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The Ordeal of Dr. Mudd (1980)

Not Rated | | Biography, Drama, History | TV Movie 25 March 1980
This is the story of the doctor whose farm John Wilkes Booth went to after assassinating Abraham Lincoln. Eventually he was wrongfully accused and tried and convicted as a member of the ... See full summary »

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Nominated for 1 Golden Globe. Another 1 win & 1 nomination. See more awards »
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Cast

Cast overview, first billed only:
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Frances Mudd
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Capt. Murdock
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Col. George Grenfell
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Gen. Thomas Ewing
Larry Larson ...
Thorpe
Mary Nell Santacroce ...
Ellen Stanton
Clarence Thomas ...
Nathaniel
Bill Gribble ...
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Herrold
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Judge Holt
Bill Hindman ...
Stuart Culpepper ...
Boone
Kent Stephens ...
Zachary
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Storyline

This is the story of the doctor whose farm John Wilkes Booth went to after assassinating Abraham Lincoln. Eventually he was wrongfully accused and tried and convicted as a member of the conspiracy that assassinated Lincoln. Though he claimed to be innocent, he was still convicted and suffered immense hardship. While his wife tries to do what she can to get him released. Written by <rcs0411@yahoo.com>

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Certificate:

Not Rated | See all certifications »
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Release Date:

25 March 1980 (USA)  »

Also Known As:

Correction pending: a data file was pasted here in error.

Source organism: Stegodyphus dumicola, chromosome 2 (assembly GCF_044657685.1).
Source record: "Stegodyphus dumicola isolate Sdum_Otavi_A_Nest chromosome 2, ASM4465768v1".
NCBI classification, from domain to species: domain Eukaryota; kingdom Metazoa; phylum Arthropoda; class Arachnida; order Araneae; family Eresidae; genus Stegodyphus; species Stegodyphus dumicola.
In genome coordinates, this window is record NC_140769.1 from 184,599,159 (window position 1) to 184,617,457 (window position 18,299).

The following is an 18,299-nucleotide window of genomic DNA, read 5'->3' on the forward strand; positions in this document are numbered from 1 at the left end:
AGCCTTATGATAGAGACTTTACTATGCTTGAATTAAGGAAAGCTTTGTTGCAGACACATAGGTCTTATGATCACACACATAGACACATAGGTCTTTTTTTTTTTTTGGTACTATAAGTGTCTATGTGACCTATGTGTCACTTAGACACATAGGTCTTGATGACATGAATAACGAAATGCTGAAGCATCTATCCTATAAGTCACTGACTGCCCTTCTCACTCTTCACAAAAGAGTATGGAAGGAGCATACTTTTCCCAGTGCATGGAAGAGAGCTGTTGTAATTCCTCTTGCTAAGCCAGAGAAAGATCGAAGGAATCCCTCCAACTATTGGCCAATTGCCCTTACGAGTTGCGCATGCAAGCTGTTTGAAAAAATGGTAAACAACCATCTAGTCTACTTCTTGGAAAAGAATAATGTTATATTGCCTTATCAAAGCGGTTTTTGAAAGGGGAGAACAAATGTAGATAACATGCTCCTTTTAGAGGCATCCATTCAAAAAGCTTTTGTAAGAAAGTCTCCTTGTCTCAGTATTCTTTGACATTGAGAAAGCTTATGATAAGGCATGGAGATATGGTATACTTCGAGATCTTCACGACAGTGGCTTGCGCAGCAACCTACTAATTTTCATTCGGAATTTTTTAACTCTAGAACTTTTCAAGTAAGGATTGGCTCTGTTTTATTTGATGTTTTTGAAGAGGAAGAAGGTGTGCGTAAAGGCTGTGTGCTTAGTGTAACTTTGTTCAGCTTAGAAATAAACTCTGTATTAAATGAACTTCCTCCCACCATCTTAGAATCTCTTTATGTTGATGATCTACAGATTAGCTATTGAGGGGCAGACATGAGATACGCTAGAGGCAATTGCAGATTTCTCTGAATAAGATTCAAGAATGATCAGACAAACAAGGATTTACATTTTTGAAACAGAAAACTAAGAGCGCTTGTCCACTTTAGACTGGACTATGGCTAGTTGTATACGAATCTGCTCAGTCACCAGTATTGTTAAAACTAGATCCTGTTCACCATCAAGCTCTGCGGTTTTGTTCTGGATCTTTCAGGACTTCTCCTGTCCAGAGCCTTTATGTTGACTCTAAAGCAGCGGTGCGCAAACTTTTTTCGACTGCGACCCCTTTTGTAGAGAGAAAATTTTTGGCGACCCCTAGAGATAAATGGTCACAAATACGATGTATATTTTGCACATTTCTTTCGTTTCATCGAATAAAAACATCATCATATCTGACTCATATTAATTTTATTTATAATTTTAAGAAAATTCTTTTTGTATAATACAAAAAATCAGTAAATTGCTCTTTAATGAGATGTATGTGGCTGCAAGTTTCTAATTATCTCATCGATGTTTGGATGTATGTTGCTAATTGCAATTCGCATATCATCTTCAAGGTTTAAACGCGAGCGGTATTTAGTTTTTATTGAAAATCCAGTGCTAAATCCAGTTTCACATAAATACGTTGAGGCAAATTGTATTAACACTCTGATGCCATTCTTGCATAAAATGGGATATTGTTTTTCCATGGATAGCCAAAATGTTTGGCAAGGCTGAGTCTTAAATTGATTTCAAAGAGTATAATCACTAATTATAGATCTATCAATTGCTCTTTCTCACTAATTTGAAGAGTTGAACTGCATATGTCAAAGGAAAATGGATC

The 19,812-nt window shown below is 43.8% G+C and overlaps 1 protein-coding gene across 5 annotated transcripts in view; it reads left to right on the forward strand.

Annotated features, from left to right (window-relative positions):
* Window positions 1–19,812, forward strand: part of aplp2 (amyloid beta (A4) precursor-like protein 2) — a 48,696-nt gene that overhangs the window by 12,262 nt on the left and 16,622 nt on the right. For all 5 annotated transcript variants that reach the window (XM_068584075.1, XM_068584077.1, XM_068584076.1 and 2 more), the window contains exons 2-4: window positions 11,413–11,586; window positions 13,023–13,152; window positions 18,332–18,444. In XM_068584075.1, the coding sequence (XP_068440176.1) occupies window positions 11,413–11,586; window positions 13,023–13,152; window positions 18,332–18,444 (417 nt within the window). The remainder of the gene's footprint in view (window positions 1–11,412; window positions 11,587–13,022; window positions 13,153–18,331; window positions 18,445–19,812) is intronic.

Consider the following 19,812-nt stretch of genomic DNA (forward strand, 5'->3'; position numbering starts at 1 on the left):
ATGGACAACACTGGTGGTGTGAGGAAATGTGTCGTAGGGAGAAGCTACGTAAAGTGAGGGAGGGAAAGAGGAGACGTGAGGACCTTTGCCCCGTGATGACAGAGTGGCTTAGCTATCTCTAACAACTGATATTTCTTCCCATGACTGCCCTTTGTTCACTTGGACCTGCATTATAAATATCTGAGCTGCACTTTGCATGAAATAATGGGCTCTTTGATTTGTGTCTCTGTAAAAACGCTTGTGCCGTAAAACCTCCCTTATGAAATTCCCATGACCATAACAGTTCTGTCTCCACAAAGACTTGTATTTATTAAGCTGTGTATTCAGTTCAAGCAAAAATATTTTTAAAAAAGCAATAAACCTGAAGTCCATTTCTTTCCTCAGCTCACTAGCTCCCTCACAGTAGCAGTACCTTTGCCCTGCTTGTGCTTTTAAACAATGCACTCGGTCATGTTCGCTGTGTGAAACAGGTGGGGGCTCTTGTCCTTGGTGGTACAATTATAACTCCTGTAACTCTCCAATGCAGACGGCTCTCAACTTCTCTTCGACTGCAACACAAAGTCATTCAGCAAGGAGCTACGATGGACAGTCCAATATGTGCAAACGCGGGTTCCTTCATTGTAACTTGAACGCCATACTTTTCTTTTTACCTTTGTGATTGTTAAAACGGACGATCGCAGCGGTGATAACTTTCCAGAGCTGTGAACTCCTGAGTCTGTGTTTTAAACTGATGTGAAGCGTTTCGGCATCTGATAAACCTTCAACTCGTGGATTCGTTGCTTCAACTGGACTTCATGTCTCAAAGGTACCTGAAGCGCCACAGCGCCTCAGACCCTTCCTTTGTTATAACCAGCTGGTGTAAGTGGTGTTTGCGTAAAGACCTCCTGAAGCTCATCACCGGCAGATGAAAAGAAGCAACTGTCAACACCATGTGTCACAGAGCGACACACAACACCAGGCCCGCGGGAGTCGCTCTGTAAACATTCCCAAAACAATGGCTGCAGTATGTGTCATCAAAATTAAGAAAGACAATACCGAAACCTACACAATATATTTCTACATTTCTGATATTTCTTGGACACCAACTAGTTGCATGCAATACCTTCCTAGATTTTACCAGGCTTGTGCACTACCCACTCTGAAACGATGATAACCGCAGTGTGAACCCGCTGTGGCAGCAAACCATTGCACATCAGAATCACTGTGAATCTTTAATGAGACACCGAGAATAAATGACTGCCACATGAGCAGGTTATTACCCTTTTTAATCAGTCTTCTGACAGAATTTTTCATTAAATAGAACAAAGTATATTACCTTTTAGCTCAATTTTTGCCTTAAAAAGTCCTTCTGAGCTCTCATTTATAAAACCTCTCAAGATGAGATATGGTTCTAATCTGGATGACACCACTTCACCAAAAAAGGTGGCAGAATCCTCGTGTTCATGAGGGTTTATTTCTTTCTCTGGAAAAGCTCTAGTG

La prueba  »

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Technical Specs

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Aspect Ratio:

1.33 : 1
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Did You Know?

Trivia

Dr. Samuel Mudd was thirty-one years old at the beginning of events depicted in the film, while Dennis Weaver was fifty-five years old at the time of production. See more »

Goofs

The Secretary of War implies that Dr. Mudd is said to have inspired the saying "your name is mud." However, the first verified, recorded use of the phrase was ten years before Dr. Samuel Mudd was born. See more »

Crazy Credits

This Program was Recommended by The National Education Association See more »

Connections

Version of The Prisoner of Shark Island (1936) See more »

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User Reviews

Mudd was no saint!
7 February 2005 | by (New Orleans, LA) – See all my reviews

I haven't seen this movie but it appears from the post that it is based on faulty history. While Mudd was not a part of the actual assassination (and was appalled that Booth took this action) he WAS part of the plot to kidnap Lincoln acting as Booth's active co-conspirator. This is why Booth went straight to Mudd's home after escaping from the shooting.

Mudd was also a violent racist who, with the help of his overseer, flogged one of his slaves to death. If you want to know more about him you may want to read "Blood on the Moon" by Edward Steers Jr.. You won't feel so bad for him after that.


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